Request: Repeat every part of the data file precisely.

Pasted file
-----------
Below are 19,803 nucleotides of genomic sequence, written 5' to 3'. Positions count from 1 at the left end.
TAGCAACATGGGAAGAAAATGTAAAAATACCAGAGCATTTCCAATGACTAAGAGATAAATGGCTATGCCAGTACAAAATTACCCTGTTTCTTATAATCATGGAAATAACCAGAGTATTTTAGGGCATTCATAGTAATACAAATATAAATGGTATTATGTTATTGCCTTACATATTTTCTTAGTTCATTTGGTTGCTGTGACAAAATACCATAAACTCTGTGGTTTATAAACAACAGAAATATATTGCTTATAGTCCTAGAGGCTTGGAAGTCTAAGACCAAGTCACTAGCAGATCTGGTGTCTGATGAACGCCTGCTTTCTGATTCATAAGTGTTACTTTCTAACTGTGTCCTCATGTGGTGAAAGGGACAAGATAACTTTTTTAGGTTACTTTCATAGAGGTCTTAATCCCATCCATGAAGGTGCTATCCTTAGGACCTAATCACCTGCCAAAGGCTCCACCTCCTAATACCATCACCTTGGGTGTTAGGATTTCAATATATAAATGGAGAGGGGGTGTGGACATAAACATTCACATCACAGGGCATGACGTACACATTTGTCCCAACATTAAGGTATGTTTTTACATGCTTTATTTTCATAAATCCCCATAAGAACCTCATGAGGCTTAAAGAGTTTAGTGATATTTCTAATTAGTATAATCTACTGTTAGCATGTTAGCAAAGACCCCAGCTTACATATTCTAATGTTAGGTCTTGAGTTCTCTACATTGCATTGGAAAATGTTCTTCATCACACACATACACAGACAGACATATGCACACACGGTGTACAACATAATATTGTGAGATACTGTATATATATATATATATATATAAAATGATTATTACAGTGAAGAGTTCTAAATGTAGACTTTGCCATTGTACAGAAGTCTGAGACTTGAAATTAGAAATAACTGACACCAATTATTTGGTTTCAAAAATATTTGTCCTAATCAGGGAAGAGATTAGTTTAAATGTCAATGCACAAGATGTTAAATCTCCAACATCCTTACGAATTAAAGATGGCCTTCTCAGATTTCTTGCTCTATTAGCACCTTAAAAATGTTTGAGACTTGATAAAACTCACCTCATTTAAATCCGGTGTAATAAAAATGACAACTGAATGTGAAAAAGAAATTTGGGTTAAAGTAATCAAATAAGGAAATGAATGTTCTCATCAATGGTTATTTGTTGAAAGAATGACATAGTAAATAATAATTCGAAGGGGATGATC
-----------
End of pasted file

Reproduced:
Below are 19,803 nucleotides of genomic sequence, written 5' to 3'. Positions count from 1 at the left end.
TAGCAACATGGGAAGAAAATGTAAAAATACCAGAGCATTTCCAATGACTAAGAGATAAATGGCTATGCCAGTACAAAATTACCCTGTTTCTTATAATCATGGAAATAACCAGAGTATTTTAGGGCATTCATAGTAATACAAATATAAATGGTATTATGTTATTGCCTTACATATTTTCTTAGTTCATTTGGTTGCTGTGACAAAATACCATAAACTCTGTGGTTTATAAACAACAGAAATATATTGCTTATAGTCCTAGAGGCTTGGAAGTCTAAGACCAAGTCACTAGCAGATCTGGTGTCTGATGAACGCCTGCTTTCTGATTCATAAGTGTTACTTTCTAACTGTGTCCTCATGTGGTGAAAGGGACAAGATAACTTTTTTAGGTTACTTTCATAGAGGTCTTAATCCCATCCATGAAGGTGCTATCCTTAGGACCTAATCACCTGCCAAAGGCTCCACCTCCTAATACCATCACCTTGGGTGTTAGGATTTCAATATATAAATGGAGAGGGGGTGTGGACATAAACATTCACATCACAGGGCATGACGTACACATTTGTCCCAACATTAAGGTATGTTTTTACATGCTTTATTTTCATAAATCCCCATAAGAACCTCATGAGGCTTAAAGAGTTTAGTGATATTTCTAATTAGTATAATCTACTGTTAGCATGTTAGCAAAGACCCCAGCTTACATATTCTAATGTTAGGTCTTGAGTTCTCTACATTGCATTGGAAAATGTTCTTCATCACACACATACACAGACAGACATATGCACACACGGTGTACAACATAATATTGTGAGATACTGTATATATATATATATATATATAAAATGATTATTACAGTGAAGAGTTCTAAATGTAGACTTTGCCATTGTACAGAAGTCTGAGACTTGAAATTAGAAATAACTGACACCAATTATTTGGTTTCAAAAATATTTGTCCTAATCAGGGAAGAGATTAGTTTAAATGTCAATGCACAAGATGTTAAATCTCCAACATCCTTACGAATTAAAGATGGCCTTCTCAGATTTCTTGCTCTATTAGCACCTTAAAAATGTTTGAGACTTGATAAAACTCACCTCATTTAAATCCGGTGTAATAAAAATGACAACTGAATGTGAAAAAGAAATTTGGGTTAAAGTAATCAAATAAGGAAATGAATGTTCTCATCAATGGTTATTTGTTGAAAGAATGACATAGTAAATAATAATTCGAAGGGGATGATC